Bedsores and Integration

The only reason my father didn't die in a nursing home is that his bedsores had gotten so bad that the place shipped him off to the hospital there at the end. By then he lay in a fetal position, reciting numbers over and over. My phone number. My street address.

The nursing home wouldn't say he had Alzheimer's. They couldn't get reimbursed for him if he had Alzheimer's.

By that time he was a "Medicaid bed." What little money he'd had was long gone. But the place he was in was cleaning up all the same -- and not with Lysol.

He belonged at home, but he was in an institution. My instincts dulled by sadness, afraid to leave him alone while I worked, unable to work at home, unable to hire someone to come in -- no money, no way to pay them -- money only for a "bed" in a nursing home, via Medicaid -- I succumbed to those arond me who said it would be "better" that way.

Me and countless others, told the same thing. For decades now.

The forces that inexorably pushed and pulled me toward putting my 80-year-old, mentally adrift father into one of those hellholes that by some Orwellian logic we continue to call "nursing homes" are not that different today than they were over two decades ago.

And that's saying something.

I never see anything in my local newspaper about the great shift that is supposed to be taking place in the wake of last summer's Olmstead Supreme Court decision, the shift that means states have to let people get services in the "most integrated setting" -- like at home, where they want to be.

I keep watching for it.

The Olmstead decision, say those who argued our side, is a lot like the 1954 Brown v. Board of Education decision that ordered racial integration of the nation's public schools. Olmstead supposedly affirmed the Americans with Disabilities Act's "integration mandate." -- a few simple words saying that a state's services must be provided in the "most integrated setting appropriate."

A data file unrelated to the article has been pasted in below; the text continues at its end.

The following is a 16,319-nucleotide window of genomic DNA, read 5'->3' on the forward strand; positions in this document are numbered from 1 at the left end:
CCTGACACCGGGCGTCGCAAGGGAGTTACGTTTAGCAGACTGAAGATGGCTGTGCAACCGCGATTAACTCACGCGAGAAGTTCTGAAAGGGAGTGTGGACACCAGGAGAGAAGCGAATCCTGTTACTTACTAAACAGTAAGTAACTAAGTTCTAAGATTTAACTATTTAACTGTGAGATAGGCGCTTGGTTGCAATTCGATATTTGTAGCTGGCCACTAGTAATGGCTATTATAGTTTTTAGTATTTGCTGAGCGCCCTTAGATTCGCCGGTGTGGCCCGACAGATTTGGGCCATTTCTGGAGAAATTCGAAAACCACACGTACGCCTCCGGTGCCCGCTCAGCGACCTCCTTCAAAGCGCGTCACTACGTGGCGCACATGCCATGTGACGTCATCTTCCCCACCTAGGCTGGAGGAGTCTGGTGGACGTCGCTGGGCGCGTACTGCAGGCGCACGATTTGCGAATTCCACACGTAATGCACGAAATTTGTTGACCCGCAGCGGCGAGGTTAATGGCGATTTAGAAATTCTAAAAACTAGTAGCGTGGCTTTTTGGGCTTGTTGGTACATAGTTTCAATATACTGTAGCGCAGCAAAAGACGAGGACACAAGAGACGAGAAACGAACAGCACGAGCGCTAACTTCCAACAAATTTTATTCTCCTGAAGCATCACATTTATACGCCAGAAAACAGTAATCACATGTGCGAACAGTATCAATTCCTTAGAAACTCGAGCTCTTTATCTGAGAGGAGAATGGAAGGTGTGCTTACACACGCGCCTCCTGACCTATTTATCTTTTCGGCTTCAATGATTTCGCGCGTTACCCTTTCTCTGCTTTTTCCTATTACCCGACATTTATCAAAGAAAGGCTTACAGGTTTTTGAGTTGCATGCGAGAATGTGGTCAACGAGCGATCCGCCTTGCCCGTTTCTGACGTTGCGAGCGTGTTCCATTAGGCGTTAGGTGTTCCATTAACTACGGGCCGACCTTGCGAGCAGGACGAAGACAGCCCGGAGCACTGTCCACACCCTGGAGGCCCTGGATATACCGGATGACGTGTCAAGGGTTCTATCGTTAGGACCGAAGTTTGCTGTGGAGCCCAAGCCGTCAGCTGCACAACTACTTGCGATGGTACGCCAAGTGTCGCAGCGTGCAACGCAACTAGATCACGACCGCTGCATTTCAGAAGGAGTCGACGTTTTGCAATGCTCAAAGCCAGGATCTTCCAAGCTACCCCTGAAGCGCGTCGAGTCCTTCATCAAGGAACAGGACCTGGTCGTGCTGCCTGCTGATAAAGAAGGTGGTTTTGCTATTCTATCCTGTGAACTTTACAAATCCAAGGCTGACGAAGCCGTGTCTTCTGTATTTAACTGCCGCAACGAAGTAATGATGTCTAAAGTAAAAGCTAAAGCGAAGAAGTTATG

That "appropriate" is the big loophole.

The May 18, 1954 New York Times front-page headline was two-lines deep, all the way across the page: "High Court Bans School Segregation; 9-to-0." I'd dug it up just to see what a newspaper looked like the day that other integration decision came down.

" Separate educational facilities are inherently unequal," the Justices had said that time. Segregation, of itself, was unconstitutional.

The issue had been on the Court's front-burner since 1952, when the 9 Justices had heard several cases calling for school integration, but been unable to reach a decision. They'd ordered re-arguments. From 1952 to 1954, the nation waited for the Court to decide.

People who think the civil rights movement began in the 1960s need to get out the history books. The National Association for the Advancement of Colored People had been pushing the courts for decades on integration.

Where the disability rights movement fits by comparison I'm not sure. But I am sure of one thing: Segregation in institutions is not yet seen in this nation for what it is. It's seen as "care."

In the spring of 1954, court watchers were restive. Reporters packed the Courtroom daily. Tension in the nation was palpable. Already South Carolina and Georgia had announced they'd close their public schools rather than integrate.

I would start first grade a few months later. Kentucky's segregated schools would be coming undone now. My mother, an elementary school teacher in Louisville, was glad of integration's coming. But I think she knew the dangers, too, that might come on that first day of school. Although my mind has no details, I do remember the fear in the air.

Where is the momentousness to accompany the Olmstead decision? I look for it and cannot find it. "It will cost money," say the few news articles I find. People yawn. State bureaucrats seem to carry on as usual. And the money -- "bed money" they call it -- continues to flow to the nursing home operators.

Our cover story is about how the flow of money to nursing homes wipes out the Olmstead freedom train. Read it and weep.

Then join Freedom Clearinghouse. Please. www.freedomclearinghouse.org


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